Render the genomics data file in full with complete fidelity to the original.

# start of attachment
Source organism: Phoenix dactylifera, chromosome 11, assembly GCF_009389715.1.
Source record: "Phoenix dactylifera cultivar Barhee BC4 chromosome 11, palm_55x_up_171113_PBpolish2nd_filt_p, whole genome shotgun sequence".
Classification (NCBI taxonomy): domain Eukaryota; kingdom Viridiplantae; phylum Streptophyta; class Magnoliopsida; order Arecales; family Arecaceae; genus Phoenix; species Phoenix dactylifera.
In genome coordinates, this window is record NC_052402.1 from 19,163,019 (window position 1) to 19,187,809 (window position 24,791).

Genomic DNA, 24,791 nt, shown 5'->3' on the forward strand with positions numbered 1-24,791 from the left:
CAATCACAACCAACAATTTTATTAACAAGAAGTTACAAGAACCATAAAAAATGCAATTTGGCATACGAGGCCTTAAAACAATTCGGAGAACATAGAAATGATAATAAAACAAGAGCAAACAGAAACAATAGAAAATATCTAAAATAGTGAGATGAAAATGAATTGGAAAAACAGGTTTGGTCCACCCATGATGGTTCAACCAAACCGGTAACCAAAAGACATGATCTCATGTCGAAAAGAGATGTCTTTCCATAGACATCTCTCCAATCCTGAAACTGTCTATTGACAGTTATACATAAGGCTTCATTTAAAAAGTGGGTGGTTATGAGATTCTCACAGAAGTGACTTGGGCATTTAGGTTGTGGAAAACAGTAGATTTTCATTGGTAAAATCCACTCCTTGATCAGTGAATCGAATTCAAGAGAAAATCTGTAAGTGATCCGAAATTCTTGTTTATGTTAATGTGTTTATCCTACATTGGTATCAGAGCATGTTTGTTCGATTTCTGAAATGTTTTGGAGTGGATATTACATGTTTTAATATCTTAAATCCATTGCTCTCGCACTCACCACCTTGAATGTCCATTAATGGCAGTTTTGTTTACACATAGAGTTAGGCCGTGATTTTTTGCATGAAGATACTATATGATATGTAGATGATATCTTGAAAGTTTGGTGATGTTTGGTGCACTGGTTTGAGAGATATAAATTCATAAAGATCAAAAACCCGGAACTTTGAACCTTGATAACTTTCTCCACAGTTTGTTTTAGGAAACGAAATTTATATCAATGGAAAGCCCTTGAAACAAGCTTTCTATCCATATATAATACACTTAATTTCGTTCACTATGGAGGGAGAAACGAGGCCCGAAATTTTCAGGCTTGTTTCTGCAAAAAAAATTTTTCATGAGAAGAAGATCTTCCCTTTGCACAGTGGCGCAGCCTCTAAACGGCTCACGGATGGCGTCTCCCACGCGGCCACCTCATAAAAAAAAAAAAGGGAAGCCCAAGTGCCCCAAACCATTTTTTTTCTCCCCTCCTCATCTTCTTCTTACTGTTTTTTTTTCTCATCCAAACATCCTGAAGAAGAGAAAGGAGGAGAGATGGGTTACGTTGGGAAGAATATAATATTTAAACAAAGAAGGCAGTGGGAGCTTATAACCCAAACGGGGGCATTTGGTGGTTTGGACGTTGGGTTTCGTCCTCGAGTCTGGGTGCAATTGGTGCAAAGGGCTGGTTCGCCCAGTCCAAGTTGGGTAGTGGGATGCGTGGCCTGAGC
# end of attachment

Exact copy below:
Source organism: Phoenix dactylifera, chromosome 11, assembly GCF_009389715.1.
Source record: "Phoenix dactylifera cultivar Barhee BC4 chromosome 11, palm_55x_up_171113_PBpolish2nd_filt_p, whole genome shotgun sequence".
Classification (NCBI taxonomy): domain Eukaryota; kingdom Viridiplantae; phylum Streptophyta; class Magnoliopsida; order Arecales; family Arecaceae; genus Phoenix; species Phoenix dactylifera.
In genome coordinates, this window is record NC_052402.1 from 19,163,019 (window position 1) to 19,187,809 (window position 24,791).

Genomic DNA, 24,791 nt, shown 5'->3' on the forward strand with positions numbered 1-24,791 from the left:
CAATCACAACCAACAATTTTATTAACAAGAAGTTACAAGAACCATAAAAAATGCAATTTGGCATACGAGGCCTTAAAACAATTCGGAGAACATAGAAATGATAATAAAACAAGAGCAAACAGAAACAATAGAAAATATCTAAAATAGTGAGATGAAAATGAATTGGAAAAACAGGTTTGGTCCACCCATGATGGTTCAACCAAACCGGTAACCAAAAGACATGATCTCATGTCGAAAAGAGATGTCTTTCCATAGACATCTCTCCAATCCTGAAACTGTCTATTGACAGTTATACATAAGGCTTCATTTAAAAAGTGGGTGGTTATGAGATTCTCACAGAAGTGACTTGGGCATTTAGGTTGTGGAAAACAGTAGATTTTCATTGGTAAAATCCACTCCTTGATCAGTGAATCGAATTCAAGAGAAAATCTGTAAGTGATCCGAAATTCTTGTTTATGTTAATGTGTTTATCCTACATTGGTATCAGAGCATGTTTGTTCGATTTCTGAAATGTTTTGGAGTGGATATTACATGTTTTAATATCTTAAATCCATTGCTCTCGCACTCACCACCTTGAATGTCCATTAATGGCAGTTTTGTTTACACATAGAGTTAGGCCGTGATTTTTTGCATGAAGATACTATATGATATGTAGATGATATCTTGAAAGTTTGGTGATGTTTGGTGCACTGGTTTGAGAGATATAAATTCATAAAGATCAAAAACCCGGAACTTTGAACCTTGATAACTTTCTCCACAGTTTGTTTTAGGAAACGAAATTTATATCAATGGAAAGCCCTTGAAACAAGCTTTCTATCCATATATAATACACTTAATTTCGTTCACTATGGAGGGAGAAACGAGGCCCGAAATTTTCAGGCTTGTTTCTGCAAAAAAAATTTTTCATGAGAAGAAGATCTTCCCTTTGCACAGTGGCGCAGCCTCTAAACGGCTCACGGATGGCGTCTCCCACGCGGCCACCTCATAAAAAAAAAAAAGGGAAGCCCAAGTGCCCCAAACCATTTTTTTTCTCCCCTCCTCATCTTCTTCTTACTGTTTTTTTTTCTCATCCAAACATCCTGAAGAAGAGAAAGGAGGAGAGATGGGTTACGTTGGGAAGAATATAATATTTAAACAAAGAAGGCAGTGGGAGCTTATAACCCAAACGGGGGCATTTGGTGGTTTGGACGTTGGGTTTCGTCCTCGAGTCTGGGTGCAATTGGTGCAAAGGGCTGGTTCGCCCAGTCCAAGTTGGGTAGTGGGATGCGTGGCCTGAGC